Debra and Anne started to walk towards the kitchen as Debra offered Anne a glass of wine. Amelia latched back onto her mother’s hand like a suction cup. She kept her head down and tried to lose herself in the women’s conversation. She didn’t want to be too aware of the atmosphere around her. She felt the smell creep up around her back and hover around the crown of her head. It was that all too familiar feeling of thinking someone was walking just a few paces behind you. She knew it well. She shut her eyes tight and let her mother lead her into the kitchen.
One they were there, Anne let go of her hand, but Amelia still lingered as close to her as possible. Once the women were finished drinking their white wine, Anne leaned down to tell Amelia that she and Debra were going to go to her office to talk for a bit. Amelia looked at her mother’s face with a deeply seated fear. She knew that this usually meant she couldn’t come.
“Can I come too this time? Please?” she begged. Amelia looked at her mother sheepishly, hoping to persuade her.
“No, sweetheart I’m sorry. It’s just going to be boring adult conversation anyways. Why don’t you go explore the house? It’s really huge and there is even a pool and a racquet ball court!” Anne said, hoping to encourage her to be more excited about being left alone. Amelia wasn’t impressed. She scooted closer to her mother and looked into her eyes with despair. Her mother didn’t recognize the fear and only thought she was being stubborn.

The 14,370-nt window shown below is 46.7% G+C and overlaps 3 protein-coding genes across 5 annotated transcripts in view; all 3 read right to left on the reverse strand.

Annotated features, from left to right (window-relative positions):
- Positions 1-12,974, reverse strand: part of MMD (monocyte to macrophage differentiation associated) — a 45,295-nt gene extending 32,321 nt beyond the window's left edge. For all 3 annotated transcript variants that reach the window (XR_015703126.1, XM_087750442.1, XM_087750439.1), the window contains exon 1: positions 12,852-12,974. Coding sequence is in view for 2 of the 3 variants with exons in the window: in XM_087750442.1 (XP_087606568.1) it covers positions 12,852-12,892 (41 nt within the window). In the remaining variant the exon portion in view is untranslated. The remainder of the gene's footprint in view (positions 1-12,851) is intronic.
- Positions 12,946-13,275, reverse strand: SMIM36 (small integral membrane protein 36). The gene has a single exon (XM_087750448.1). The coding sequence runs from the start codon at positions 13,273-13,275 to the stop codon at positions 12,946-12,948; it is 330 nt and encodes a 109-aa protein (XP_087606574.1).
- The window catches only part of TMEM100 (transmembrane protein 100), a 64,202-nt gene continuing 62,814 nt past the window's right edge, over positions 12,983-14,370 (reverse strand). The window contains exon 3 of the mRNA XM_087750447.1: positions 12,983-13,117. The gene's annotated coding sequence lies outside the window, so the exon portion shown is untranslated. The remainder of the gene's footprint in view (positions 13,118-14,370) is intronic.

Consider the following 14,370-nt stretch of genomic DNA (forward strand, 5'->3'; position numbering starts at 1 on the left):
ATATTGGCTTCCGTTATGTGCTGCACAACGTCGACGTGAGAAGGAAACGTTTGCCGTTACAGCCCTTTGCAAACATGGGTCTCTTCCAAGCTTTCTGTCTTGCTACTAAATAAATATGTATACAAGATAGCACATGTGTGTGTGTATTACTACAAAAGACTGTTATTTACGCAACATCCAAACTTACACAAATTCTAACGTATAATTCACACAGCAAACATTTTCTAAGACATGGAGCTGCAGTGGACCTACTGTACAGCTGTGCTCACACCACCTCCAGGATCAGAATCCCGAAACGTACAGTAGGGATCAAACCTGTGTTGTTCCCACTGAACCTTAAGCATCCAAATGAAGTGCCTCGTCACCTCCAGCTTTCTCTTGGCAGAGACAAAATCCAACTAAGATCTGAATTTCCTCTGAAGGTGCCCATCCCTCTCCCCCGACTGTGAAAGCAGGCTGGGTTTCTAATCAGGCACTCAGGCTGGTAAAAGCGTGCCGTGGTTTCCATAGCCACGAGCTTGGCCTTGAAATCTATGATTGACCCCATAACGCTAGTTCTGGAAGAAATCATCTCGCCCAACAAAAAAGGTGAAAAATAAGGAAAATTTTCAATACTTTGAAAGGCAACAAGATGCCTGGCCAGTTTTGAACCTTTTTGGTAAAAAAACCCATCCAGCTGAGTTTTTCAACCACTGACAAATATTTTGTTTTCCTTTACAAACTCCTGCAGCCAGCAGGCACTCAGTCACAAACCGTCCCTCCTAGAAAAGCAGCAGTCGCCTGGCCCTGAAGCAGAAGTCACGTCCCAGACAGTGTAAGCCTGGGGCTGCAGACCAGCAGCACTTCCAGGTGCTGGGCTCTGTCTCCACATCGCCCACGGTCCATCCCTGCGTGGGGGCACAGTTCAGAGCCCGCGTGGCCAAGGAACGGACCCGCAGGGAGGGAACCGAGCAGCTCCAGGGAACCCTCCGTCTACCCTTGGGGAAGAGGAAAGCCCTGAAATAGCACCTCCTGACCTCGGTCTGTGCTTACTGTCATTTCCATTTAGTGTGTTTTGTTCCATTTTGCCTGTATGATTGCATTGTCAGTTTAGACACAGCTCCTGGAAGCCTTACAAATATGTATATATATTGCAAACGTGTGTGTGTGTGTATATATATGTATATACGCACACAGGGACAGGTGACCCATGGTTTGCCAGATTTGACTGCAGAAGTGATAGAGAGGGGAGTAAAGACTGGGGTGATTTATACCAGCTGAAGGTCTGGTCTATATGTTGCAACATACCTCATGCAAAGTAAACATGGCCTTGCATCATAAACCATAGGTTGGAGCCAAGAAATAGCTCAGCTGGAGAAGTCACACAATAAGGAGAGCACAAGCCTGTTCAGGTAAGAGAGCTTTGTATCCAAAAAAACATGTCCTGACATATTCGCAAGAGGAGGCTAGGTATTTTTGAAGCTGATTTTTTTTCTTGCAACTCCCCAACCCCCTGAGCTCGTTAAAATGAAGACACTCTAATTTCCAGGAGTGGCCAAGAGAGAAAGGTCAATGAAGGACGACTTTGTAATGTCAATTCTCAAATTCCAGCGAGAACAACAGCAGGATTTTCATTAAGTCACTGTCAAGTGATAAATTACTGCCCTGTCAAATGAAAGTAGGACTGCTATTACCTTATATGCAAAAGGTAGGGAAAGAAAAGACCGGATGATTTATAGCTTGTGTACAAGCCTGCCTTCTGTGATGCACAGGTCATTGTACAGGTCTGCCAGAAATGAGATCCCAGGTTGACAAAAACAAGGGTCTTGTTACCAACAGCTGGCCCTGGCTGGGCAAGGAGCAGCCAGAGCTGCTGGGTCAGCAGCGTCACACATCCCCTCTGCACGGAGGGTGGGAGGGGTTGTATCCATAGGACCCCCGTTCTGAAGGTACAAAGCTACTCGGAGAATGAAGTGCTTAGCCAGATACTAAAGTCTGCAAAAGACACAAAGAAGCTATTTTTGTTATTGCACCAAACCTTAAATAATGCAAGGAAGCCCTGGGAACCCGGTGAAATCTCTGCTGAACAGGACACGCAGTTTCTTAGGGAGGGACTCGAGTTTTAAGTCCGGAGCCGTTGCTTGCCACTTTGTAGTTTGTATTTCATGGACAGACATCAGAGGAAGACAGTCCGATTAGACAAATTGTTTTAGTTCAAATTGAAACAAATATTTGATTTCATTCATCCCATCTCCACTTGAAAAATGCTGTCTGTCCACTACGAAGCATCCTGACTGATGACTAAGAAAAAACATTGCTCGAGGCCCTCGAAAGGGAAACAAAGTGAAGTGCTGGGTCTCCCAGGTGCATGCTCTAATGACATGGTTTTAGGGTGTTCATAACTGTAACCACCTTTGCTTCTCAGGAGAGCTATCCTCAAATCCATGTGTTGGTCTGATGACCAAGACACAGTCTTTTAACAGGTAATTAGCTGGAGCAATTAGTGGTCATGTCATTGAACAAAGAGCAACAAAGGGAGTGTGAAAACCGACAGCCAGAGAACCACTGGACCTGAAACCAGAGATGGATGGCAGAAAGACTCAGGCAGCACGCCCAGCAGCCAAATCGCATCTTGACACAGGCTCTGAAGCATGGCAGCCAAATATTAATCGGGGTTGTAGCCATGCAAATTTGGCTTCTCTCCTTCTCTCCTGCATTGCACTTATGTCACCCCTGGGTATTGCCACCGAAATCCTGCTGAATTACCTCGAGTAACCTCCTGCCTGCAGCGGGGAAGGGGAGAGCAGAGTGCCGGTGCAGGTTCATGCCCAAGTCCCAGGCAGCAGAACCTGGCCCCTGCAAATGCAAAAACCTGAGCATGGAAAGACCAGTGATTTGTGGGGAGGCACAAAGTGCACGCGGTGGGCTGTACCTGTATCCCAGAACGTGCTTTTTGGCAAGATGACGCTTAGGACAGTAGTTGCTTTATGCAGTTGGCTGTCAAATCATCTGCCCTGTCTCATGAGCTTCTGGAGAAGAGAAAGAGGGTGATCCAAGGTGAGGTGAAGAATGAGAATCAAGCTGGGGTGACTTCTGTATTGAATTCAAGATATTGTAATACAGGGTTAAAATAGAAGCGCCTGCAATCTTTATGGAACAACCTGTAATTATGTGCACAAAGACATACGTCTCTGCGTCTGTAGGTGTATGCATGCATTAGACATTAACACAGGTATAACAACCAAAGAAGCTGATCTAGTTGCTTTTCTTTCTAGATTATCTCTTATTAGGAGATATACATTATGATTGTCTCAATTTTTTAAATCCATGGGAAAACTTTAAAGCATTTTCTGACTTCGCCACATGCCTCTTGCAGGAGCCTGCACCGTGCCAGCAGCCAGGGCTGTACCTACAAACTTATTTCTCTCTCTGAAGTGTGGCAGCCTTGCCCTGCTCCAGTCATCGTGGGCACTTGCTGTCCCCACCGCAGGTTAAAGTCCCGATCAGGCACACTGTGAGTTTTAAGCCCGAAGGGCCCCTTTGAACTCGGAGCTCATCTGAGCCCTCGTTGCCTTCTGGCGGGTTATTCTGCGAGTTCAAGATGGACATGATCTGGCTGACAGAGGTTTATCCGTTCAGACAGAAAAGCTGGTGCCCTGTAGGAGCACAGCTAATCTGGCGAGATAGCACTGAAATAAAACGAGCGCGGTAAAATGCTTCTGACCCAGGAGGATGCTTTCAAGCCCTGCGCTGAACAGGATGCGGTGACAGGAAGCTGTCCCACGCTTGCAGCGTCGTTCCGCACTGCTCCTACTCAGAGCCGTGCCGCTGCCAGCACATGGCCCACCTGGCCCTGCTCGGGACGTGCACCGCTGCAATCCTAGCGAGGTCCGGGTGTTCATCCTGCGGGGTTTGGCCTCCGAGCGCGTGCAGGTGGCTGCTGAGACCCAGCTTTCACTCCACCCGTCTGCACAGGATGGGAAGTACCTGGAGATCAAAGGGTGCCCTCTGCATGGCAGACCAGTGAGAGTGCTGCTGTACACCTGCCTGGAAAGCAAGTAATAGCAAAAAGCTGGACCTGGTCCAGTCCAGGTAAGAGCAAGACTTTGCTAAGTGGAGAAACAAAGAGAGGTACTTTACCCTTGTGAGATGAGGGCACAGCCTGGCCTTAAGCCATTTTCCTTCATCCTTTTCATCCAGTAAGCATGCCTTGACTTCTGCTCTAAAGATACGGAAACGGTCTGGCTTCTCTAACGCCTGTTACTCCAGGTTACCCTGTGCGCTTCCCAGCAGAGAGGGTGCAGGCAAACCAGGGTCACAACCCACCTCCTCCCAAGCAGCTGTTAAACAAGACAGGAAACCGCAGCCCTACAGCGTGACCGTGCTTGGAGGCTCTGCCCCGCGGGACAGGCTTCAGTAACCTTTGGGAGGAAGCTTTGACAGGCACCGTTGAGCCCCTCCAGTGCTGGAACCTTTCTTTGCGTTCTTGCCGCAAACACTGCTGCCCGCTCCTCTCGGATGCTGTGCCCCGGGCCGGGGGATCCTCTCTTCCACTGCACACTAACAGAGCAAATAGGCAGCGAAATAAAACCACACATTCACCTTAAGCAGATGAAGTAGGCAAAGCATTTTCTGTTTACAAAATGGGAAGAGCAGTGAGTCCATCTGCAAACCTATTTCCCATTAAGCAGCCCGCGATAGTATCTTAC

“Dear, we won’t be long at all. You’ll be fine.”
“You have free reign over the whole house!” Debra chimed in.
“I love you.” Anne said, as she kissed Amelia forehead and slid away with Debra. And just like that, Amelia was alone. The sun was starting to se outside and it lit up the house with a red glow, laced with bursts of orange from the copper in the window tinting. Red and orange, Amelia thought, just like the colors of autumn. Her heart began to beat rapidly in her chest, thumping so hard against the skin she felt as if it might just break her ribcage. She looked out of the kitchen window and watched as night creeped in around all the corners of the house. She was trapped, she thought. She ran out of the kitchen into the living room, turning on as many lights as she could. She stared at the clock on the wall and saw that only a few minutes had passed since her mother had left with Debra. She cursed at time for moving so slow, stomping her feet on the ground. She just wanted to get out of that house and back to the safety of her own home. Her house didn’t smell like dead leaves because there weren’t any ghosts there. Debra’s house was thick with the stench of dead leaves. Thick with the stench of ghosts.